The Hawaii Convention Center
After waking up at 1 am, falling back asleep until 3 am, tossing and turning until 4:30 am, and then just giving up, it seemed like forever until 8 am and our panel on "Changing Social Configurations and New Media Technologies in China" had finally arrived. By "we" I mean myself and a group of colleagues from UC-Irvine, Texas A&M, and Rensselaer Polytechnic Institute. It's always hard to judge one's own work, but I thought it went well and the panel itself was reasonably well attended.
When you think about it, any attendance at a location like this is something to speak about, given the nature of the surroundings. And the Hawaii Convention Center accentuates the surroundings, with its glass walls and open air configuration. (The second and third pictures are two conference attendees gettin' it done in a particularly lovely little corner of the convention center.)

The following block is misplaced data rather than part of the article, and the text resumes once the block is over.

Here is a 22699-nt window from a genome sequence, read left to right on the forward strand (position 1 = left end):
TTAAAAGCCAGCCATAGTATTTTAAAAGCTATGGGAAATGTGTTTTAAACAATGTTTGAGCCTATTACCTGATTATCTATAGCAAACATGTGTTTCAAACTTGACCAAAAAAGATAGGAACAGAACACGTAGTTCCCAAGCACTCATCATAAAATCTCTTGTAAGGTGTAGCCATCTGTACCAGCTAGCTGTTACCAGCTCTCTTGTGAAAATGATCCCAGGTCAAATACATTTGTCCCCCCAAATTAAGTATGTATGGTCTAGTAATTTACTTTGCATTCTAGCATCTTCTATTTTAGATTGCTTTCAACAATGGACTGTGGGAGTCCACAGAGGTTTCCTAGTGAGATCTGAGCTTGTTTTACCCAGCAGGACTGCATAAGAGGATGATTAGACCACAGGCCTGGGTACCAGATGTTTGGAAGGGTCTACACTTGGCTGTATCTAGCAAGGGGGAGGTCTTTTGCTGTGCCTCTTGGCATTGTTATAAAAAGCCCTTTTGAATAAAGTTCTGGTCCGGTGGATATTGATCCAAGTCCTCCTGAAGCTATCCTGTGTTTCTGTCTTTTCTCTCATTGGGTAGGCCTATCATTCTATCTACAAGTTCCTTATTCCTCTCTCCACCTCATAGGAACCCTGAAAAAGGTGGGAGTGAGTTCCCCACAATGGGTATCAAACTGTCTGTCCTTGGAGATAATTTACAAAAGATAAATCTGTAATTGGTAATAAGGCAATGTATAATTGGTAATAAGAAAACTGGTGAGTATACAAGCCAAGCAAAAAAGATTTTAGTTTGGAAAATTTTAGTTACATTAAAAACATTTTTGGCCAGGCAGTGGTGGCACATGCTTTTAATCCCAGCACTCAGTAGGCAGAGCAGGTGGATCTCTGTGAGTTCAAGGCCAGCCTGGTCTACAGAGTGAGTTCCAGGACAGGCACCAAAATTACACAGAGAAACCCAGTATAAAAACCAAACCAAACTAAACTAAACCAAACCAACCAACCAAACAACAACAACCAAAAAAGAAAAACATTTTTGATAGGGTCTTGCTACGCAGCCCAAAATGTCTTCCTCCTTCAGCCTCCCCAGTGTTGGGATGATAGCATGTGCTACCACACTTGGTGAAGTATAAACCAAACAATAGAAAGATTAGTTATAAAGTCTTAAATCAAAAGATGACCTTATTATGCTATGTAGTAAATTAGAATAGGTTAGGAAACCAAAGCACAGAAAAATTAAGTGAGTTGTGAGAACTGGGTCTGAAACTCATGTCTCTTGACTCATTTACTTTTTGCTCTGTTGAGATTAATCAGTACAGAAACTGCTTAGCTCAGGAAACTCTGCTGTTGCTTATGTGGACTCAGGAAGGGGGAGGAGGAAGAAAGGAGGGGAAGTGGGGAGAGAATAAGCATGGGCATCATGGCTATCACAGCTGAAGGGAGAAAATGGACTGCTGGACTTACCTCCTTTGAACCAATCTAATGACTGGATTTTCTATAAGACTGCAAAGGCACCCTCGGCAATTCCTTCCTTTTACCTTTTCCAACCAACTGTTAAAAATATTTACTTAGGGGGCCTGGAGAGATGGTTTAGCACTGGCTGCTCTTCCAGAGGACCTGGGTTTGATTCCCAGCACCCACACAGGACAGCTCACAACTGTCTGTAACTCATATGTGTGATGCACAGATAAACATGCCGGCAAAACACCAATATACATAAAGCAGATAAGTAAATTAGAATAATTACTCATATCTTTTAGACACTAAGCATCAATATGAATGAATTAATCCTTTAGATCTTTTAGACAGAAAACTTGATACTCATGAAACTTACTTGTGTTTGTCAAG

As yet another indication that this is not the ordinary kind of academic conference that I take part in, there is a film festival going on during the duration of the proceedings. Intrigued, after our panel I decided to check out a 21 minute film about Jingdezhen, a town that used to be the pottery capital of China, going back to the Ming and Qing Dynasties. A few years back, the central government decided to shut down its state-owned enterprises in the city, as part of its ongoing reform and opening up movement. The film does a nice job capturing some of the dislocations and entrepreneurial responses that have occurred in the aftermath of the emptying out of the "iron rice bowl" (the cradle-to-grave protections that characterized the Mao-era economy). And to top it off, the filmmaker was there to answer questions, an interesting session that revealed some of the aspects of the movie that Jingdezhen residents didn't like when they were given a screening last year (like how the movie made their town look kind of dumpy).
Throw in a later panel on income inequality in China (income on the whole is going up, as is inequality), and it was not a bad day at the Hawaii Convention Center.